Tuesday, March 21, 2006

What are the landmarks of the limbus?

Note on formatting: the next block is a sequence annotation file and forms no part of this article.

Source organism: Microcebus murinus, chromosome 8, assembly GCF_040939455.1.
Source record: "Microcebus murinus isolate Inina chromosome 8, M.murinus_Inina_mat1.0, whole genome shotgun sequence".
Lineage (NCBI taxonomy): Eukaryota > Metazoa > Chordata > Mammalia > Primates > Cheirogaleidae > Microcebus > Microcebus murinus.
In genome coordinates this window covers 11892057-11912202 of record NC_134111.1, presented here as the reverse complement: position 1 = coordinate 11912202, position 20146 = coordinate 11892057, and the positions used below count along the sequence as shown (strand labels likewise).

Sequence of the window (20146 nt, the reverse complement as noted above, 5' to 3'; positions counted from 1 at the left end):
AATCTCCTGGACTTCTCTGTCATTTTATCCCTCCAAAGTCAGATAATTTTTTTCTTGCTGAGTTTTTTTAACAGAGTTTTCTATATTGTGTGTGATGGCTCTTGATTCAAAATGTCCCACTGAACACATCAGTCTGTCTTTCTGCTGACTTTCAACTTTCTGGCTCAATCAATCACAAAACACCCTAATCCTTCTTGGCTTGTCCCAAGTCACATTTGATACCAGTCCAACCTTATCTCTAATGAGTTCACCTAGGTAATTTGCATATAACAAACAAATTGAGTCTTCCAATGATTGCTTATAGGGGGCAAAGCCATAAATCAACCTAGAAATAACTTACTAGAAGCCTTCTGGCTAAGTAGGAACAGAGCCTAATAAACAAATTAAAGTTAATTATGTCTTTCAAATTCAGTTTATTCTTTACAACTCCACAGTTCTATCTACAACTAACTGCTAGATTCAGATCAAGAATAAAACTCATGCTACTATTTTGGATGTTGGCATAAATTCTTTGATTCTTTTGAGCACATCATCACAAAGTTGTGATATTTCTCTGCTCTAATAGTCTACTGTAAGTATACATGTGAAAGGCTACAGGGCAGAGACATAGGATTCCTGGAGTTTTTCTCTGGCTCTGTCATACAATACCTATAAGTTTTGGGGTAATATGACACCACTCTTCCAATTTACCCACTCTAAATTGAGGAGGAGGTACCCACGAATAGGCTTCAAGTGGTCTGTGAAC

The limbus is a transition zone where the cornea meets with elements of the sclera; both contribute. The transition zone begins at a line (the green arrow in the figure) designated by the termination of Bowman's layer and Descemet's membrane. The transition ends at a line (the red line in the figure)designated by the scleral spur drawn perpendicular to the ocular surface. The transition zone with these limits is then a donut that is about 1.5 mm in width. The surgical limbus has been stated in many books to have clear landmarks that include Bowman's layer. Since Bowman's layer is not readily visible in the slit lamp consider the limbus as the blue region overlying clear cornea and extending back to the scleral spur. The limbus is an important landmark for surgical procedures for cataract extraction, glaucoma filtration surgery etc. . Because the trabecular meshwork is encompassed in this region, the limbus has implications in the laser treatment for glaucoma.


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